Adidas has about 2.7 million fans on its Adidas Originals page. Each fan is estimated to be worth around $100 a year in footwear, making its fan page a community worth more than $200 million.

Facebook claims that Adidas’ advantage is that, for just the cost of maintaining the page, it can communicate directly with these people all year.

In some instances it is obvious that the chance to get another discount coupon or ticket to a VIP event is all it takes to get some people to follow (e.g., After a sour start in social media, Skittles gets sweet results). The above is nothing more than duplicating the Sunday newspaper’s coupon section. For instance, Gillette offers a $2 coupon off its pricey blades that the consumer can clip out of the Sunday paper and use the next time he goes to his favorite store to buy replacement blades.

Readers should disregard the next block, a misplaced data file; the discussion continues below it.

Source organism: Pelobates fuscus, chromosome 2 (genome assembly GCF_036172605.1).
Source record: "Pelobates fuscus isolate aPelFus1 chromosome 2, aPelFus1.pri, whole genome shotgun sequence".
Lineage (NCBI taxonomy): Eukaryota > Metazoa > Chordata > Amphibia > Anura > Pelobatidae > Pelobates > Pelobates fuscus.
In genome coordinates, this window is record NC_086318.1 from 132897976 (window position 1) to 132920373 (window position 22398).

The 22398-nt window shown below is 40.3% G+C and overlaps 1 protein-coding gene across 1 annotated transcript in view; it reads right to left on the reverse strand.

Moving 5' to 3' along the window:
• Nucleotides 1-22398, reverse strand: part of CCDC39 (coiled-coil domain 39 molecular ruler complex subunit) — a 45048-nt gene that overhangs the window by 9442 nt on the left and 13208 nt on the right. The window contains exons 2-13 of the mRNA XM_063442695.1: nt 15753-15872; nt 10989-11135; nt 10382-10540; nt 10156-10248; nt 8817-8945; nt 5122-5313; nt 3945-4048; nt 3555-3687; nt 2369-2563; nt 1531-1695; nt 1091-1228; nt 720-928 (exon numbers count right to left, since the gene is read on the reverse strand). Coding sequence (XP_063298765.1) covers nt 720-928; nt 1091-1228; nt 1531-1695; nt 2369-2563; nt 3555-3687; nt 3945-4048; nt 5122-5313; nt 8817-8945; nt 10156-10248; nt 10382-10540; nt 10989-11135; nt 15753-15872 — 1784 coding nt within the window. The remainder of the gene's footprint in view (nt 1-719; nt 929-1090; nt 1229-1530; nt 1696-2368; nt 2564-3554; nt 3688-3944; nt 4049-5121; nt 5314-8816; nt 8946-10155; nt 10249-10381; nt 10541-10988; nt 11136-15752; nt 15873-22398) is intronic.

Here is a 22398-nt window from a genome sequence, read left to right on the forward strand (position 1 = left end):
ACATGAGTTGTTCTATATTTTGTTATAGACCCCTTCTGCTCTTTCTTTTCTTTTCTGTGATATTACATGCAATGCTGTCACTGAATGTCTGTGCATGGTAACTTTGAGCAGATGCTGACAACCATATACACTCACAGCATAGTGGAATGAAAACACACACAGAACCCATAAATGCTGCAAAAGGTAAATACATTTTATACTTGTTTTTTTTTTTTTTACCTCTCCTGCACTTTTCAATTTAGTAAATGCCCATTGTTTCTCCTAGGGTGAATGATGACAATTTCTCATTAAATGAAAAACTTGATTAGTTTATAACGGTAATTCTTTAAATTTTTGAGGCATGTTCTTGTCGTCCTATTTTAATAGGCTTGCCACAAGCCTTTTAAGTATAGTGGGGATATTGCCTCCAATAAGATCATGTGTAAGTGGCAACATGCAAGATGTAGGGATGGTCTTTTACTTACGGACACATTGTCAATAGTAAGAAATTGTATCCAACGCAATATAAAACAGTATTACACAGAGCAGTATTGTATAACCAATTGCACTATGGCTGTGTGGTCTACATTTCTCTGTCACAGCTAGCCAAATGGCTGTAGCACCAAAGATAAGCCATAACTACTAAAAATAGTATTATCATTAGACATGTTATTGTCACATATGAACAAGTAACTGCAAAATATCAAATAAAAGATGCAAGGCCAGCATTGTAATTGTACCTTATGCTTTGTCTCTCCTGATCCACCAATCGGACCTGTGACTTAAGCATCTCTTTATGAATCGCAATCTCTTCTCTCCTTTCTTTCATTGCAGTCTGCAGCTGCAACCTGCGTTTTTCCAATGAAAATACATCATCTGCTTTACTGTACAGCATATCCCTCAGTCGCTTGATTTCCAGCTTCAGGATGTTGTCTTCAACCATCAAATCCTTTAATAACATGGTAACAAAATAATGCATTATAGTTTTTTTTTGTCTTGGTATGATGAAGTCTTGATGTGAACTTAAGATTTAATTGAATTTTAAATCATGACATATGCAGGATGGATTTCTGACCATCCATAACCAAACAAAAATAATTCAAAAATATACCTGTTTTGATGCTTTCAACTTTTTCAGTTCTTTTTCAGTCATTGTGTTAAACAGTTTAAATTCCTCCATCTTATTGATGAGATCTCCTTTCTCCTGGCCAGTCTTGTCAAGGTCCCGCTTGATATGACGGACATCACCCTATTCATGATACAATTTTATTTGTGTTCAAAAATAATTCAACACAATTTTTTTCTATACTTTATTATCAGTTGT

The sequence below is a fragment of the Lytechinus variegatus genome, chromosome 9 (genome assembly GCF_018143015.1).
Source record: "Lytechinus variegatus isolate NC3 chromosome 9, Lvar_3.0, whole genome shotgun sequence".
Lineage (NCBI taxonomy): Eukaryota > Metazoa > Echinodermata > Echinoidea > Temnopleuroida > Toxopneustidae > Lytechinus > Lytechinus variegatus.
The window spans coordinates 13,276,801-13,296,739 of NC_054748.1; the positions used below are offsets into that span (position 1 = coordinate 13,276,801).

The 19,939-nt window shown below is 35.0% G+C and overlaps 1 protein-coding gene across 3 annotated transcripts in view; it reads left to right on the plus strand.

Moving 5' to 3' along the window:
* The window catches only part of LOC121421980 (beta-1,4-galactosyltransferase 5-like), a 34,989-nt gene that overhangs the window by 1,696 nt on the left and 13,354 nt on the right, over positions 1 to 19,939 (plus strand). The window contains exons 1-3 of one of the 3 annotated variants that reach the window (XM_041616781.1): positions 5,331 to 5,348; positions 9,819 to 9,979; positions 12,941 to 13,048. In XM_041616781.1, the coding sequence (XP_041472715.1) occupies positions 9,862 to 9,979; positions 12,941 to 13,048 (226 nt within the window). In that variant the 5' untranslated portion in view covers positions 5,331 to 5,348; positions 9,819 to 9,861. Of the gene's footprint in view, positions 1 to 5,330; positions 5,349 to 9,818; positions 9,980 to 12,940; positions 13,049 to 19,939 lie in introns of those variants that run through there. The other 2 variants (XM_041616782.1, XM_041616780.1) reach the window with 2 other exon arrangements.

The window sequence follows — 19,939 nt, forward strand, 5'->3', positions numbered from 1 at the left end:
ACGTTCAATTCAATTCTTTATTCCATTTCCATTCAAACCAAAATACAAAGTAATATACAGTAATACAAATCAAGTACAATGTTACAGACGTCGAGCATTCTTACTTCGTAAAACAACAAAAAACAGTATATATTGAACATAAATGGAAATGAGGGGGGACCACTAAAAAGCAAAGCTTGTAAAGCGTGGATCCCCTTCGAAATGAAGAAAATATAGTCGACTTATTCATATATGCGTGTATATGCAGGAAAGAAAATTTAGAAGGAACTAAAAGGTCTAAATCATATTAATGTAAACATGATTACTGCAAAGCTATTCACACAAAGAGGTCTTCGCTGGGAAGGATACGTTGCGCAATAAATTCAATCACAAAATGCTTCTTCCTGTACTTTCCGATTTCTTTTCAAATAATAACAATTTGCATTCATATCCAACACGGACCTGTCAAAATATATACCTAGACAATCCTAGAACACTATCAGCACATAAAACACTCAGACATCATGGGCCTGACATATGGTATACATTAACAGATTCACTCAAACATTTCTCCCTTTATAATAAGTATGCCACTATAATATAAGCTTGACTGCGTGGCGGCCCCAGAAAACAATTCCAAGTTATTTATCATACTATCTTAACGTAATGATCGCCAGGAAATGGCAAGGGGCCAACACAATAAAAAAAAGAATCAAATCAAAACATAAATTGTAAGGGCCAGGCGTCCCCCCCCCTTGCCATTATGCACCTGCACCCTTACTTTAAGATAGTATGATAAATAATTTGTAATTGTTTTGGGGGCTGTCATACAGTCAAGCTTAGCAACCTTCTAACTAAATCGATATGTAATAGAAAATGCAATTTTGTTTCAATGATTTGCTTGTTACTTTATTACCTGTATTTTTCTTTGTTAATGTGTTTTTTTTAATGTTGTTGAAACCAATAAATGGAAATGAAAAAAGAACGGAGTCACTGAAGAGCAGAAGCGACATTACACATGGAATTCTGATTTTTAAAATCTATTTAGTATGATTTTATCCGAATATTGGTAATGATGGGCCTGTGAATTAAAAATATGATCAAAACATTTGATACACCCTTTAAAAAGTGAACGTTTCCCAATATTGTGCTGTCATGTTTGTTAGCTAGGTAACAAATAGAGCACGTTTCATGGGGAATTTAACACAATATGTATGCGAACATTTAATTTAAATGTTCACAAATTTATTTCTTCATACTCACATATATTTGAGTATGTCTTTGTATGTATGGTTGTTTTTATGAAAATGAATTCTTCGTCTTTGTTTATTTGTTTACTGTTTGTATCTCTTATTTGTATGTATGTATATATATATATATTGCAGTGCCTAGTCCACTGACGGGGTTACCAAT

Here social media can help increase the brand’s reach by also distributing these coupons to Facebook fans or Twitter followers. And since some of these people might not get a Sunday newspaper… How loyal such fans might be is another question. Plus, having its own community while providing relevant content via a corporate blog may be more effective for Adidas to improve engagement levels.

    Answer to question B: Using advertising budgets to increase Facebook fans or Twitter followers does not automatically build brand loyalty or improve engagement.

Convenience
Image - graphic - tweet - @ComMetrics - It is obvious given the many devices we have, from computers to smartphones to MP3 players to home stereo, convenience comes into play. For instance, copying your playlist from one device to the next can be a cumbersome experience. iTunes remains a success in part because it allows people to synchronize their music across Apple and Windows devices.